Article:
I believe this about learning…

‘map of Romania’ photo by ggrosseck on flickr

 

…students do not come in one-size-fits-all packages and should be treated as individuals who deserve to be stretched

…no matter what their level of learning, a student’s work is enhanced when their parents are involved in the learning process

…the experiences of students are important aspects of learning and should be incorporated in the classroom as possible

…students live up to the expectations given them by their parents, school and their community; if a student is expected to succeed he or she will

…every student has the capacity to reshape the world; they must be guided to making their impression a positive one

…students should learn by investigating the world and issues that surround them in fun and creative ways

…learning should be an  interesting and useful process

…what happens to students beyond the classroom is as important as what is contained in it

…every student deserves an opportunity to succeed

…the highest goal of education is to teach students to reason and think for themselves

...students should be taught and engaged in such a way that they fall in love with learning

 

Tonia Johnson posted her beliefs for learning on her wiki for Adams City High School. They gave me the opportunity to reflect on what initially may seem obvious and unoriginal, but at second glance are actually deep and essential aspects of learning. I started to think about how much of the teaching and learning at our school corresponds to these beliefs; how much my own practices support these beliefs.

Is there one introductory belief that forms a basis for further good teaching practices, or are they intertwined and shoot off each other?

I would really like some feedback from you about which of these beliefs you consider most important and why, and if you can add to this list.

Essential to good teaching practice, in my experience, is taking the time to reflect and critically evaluate what you are doing as an educator. Now that the new school year is starting, I can see how easy it will be to fall into the busy and relentless schedule of weeks and terms without taking time out to breathe or blink. I think we need to make a time to reflect, just as we deliberately schedule appointments to the dentist. Yes, it is sometimes an appointment we don’t feel like keeping.

Blogging (for those of you who continue to argue with me against it) is always a discipline that provides a regular time for reflection and evaluation. Amidst defensive cries of ‘haven’t got the time, too busy’, I stubbornly insist that time must be made. It’s worth it.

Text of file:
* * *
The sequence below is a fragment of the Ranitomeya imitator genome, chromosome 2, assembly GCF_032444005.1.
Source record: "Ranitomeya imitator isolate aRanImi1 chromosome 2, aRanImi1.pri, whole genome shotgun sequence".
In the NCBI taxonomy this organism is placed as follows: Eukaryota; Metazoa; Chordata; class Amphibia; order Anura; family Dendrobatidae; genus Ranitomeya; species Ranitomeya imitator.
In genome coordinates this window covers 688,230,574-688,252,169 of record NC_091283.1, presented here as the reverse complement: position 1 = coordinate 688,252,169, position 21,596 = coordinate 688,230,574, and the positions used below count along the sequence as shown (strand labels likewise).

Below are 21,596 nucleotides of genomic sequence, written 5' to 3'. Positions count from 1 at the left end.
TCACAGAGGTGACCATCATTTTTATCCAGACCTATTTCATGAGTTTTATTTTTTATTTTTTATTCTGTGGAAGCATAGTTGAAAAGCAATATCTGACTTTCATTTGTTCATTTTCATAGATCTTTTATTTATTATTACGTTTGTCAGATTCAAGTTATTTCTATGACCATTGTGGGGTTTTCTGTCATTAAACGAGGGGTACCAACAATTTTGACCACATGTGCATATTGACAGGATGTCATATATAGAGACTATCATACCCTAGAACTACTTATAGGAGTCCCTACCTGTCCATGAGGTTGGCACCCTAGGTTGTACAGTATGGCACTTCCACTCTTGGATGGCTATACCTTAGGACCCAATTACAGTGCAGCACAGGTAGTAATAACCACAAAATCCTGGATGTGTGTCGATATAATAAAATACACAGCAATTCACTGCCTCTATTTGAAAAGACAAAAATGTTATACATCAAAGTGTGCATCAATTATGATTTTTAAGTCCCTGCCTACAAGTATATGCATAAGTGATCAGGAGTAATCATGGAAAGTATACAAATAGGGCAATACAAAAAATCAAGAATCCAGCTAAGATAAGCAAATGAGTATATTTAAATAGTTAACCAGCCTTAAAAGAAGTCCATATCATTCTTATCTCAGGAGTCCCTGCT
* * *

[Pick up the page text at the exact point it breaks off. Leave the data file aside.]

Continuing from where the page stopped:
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3 Comments

Filed under 21st century learning, Education, learning, teachers, teaching

3 responses to “I believe this about learning…

  1. brette lockyer

    My favourite one today is
    ‘no matter what their level of learning, a student’s work is enhanced when their parents are involved in the learning process’
    Parents can be pretty scary, but I believe there is much to be gained from putting my head in this lion’s mouth. I believe that the more opportunities I give parents to learn about schools, the better the relationship is. I would like to do more than just the initial parent-information-evening, where the information given over is pretty generic and one-way. I will keep trying to inform my parent until the last day of school.
    Parent involvement starts with me recognising that they have something to offer. Their information, point of view, care of their child is worth me knowing and acknowledging.
    A home visit to every child’s house has worked well in the past. The talk and knowledge shared is different on this patch. I am the learner. Away from the school ground.
    Now I am wondering about practical ways to ramp up the parent involvement in the learning process. Ideas?
    Thanks for the opportunity to contribute.
    cheers
    Brette

  2. I, too, believe parent involvement enhances students’ learning. This doesn’t necessarily mean in hte classroom, but taking an interest in what they’re learning, investigating new things with them, welcoming their students teaching them something new etc.

    Thanks Tania for sharing this reflection.

  3. Brette and Pam, thankyou for your thoughts about the value of parent involvement. I think that if we get over the idea that learning at school is separate from learning at home, ie. that learning happens as a continuum wherever, then we’re on the way to including parents in their children’s learning. And besides, we’re all learners! Thanks for dropping by!

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